The grief process in different cultural and religions views
Benjamin Franklin is quoted as saying that the only sure thing in life is death and taxes. Though some may debate if all people have to pay taxes, there is no debate that death is a certainty in life. The mystery of death has fascinated people throughout history, and it is this mystery that has a profound effect on people of all cultures and religions. There are many views on what happens when one dies and this may have an effect on how people who lose someone to death deal with his or her loss. The development of grief counseling has presented an excellent tool for those who face the loss of a loved one. The understanding of the Grief Process Model helps many understand how to deal with their own emotions and even physical responses to their loss. There have been many incredible minds that have done much more research into the topic of grief and in no way will this essay be able to go into the depth of research that has been done. There is no desire to undermine the tool of the Grief Process Model as one can greatly benefit from using it in the time of loss. In part this essay will be educational, though I also hope to help expand the idea that the Grieving Process Model may not be universal to all cultures and religious views. While the Grief Process Model is helpful to Western and European cultures, the grieving process may not be universal to other cultures and religious views. If the Grief Process Model is not universal to all cultures and religious views, then there may be need to understand those other cultures and religious views to modify the Grief Process Model to better help those in other cultures and religious views.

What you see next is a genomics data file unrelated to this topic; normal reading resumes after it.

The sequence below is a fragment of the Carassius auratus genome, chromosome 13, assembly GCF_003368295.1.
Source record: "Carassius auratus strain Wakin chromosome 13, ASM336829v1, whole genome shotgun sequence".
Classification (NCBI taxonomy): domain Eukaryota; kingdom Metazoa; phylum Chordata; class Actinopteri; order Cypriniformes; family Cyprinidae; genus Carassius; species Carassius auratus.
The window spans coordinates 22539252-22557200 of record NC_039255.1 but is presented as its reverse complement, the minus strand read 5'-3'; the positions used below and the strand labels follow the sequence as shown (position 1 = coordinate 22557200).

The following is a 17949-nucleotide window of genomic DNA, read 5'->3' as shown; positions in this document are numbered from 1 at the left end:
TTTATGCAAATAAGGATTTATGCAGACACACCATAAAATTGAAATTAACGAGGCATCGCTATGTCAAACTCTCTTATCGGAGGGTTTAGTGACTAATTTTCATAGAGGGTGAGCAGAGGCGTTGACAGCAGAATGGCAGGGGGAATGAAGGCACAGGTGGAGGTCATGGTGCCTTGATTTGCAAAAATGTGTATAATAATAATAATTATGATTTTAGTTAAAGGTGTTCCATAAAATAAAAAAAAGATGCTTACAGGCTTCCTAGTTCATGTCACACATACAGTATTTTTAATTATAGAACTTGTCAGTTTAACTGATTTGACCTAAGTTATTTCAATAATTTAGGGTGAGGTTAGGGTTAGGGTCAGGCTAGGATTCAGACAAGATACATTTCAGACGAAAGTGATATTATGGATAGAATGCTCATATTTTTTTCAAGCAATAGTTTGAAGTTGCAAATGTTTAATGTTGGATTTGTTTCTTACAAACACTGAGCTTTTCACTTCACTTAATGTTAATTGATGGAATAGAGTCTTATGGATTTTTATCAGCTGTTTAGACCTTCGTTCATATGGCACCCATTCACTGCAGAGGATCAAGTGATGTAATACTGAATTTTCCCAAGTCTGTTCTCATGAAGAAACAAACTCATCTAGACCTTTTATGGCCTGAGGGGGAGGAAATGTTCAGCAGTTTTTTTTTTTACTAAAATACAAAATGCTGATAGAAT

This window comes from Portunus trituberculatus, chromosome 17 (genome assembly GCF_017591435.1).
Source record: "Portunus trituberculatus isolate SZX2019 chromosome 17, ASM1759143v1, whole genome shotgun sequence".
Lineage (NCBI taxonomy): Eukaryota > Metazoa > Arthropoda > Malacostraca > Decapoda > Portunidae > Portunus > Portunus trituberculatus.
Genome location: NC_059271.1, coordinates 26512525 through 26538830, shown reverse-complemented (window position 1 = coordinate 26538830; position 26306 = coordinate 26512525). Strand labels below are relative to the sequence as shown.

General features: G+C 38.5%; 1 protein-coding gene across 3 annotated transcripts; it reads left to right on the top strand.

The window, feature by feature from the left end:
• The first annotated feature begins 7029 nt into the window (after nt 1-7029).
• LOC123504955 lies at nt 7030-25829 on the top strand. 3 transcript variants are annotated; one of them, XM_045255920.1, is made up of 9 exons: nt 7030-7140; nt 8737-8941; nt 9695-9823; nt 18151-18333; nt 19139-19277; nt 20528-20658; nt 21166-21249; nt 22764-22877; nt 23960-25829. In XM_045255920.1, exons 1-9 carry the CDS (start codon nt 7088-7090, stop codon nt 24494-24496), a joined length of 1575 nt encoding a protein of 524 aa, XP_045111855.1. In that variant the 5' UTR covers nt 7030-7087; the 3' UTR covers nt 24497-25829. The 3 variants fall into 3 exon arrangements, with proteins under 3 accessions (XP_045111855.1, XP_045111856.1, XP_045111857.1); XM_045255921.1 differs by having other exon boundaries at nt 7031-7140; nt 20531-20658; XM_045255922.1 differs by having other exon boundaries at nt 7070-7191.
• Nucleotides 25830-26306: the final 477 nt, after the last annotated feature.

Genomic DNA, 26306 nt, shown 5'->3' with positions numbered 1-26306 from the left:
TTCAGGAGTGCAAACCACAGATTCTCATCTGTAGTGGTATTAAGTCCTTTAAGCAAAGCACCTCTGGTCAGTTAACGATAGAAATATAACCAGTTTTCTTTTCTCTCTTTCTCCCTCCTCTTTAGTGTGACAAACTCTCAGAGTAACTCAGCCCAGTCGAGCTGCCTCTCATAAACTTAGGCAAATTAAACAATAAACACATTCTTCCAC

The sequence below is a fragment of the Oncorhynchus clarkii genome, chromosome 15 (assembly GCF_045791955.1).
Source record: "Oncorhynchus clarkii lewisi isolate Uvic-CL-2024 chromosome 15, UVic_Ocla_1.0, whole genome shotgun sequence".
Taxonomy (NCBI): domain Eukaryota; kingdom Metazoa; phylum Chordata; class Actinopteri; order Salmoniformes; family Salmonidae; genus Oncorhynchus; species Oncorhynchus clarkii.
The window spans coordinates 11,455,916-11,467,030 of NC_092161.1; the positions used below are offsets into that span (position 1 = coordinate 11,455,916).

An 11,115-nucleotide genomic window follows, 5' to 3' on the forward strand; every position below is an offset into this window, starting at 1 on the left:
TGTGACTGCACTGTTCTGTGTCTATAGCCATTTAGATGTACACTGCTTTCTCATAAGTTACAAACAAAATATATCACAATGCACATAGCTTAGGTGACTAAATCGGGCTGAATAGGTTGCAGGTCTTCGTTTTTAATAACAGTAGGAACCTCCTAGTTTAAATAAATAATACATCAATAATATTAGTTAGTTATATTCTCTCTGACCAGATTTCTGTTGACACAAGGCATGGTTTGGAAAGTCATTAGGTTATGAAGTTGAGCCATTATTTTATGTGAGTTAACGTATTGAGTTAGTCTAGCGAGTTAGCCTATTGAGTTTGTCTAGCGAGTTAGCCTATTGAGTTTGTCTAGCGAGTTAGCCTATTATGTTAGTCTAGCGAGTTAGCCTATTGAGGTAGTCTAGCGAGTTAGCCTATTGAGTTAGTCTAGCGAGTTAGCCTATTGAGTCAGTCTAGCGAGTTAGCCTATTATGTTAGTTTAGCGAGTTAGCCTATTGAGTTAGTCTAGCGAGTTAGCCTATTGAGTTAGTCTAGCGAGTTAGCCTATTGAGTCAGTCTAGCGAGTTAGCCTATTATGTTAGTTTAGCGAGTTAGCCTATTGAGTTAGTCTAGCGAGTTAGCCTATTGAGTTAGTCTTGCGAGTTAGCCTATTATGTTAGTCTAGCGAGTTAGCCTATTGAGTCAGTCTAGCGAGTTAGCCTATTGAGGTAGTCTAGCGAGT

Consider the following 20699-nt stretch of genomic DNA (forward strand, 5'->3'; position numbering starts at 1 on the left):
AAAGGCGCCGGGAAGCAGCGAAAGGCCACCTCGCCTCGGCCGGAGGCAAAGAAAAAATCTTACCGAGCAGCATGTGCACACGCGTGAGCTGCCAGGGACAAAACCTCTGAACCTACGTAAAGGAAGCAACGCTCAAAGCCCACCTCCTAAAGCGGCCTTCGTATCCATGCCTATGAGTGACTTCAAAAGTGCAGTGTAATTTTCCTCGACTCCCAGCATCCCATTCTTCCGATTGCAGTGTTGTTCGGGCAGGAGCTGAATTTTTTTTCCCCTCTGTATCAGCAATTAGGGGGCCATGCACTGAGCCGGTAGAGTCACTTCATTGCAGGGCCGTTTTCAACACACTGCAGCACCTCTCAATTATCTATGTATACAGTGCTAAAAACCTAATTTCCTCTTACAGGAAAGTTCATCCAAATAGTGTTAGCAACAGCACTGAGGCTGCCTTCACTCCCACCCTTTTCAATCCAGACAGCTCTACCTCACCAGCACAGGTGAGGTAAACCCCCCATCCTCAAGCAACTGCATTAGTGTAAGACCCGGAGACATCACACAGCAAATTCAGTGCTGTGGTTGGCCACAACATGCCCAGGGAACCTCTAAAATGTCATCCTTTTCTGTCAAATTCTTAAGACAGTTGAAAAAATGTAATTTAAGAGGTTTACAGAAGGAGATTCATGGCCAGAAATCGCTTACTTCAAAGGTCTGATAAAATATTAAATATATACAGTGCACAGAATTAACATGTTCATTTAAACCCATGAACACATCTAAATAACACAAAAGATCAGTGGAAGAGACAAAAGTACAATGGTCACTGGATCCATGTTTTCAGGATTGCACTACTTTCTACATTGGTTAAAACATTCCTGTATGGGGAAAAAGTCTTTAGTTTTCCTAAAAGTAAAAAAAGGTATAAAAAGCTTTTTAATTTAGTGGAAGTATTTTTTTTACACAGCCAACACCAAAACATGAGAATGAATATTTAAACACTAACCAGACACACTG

The book “On Death and Dying’ written by Swiss doctor Elizabeth Kübler-Ross, was published in 1970 was first to develop the phrase “the grief process”. Dr. Kübler-Ross became concerned how those dying were “shunned” (2009) by doctors who were not willing to deal with the emotional issues of those who were dying. Dr. Kübler-Ross wrote her book in respond to this unkindness she witnessed. In the next few years Dr. Kübler-Ross began to notice that the grief cycle was not experienced only by those terminally ill, but also by those that lost loved ones due to death. Since then the grief process has been developed from five steps to 10. The most commonly used process is the five step grief process based on the seven step model that Dr. Kübler-Ross first developed.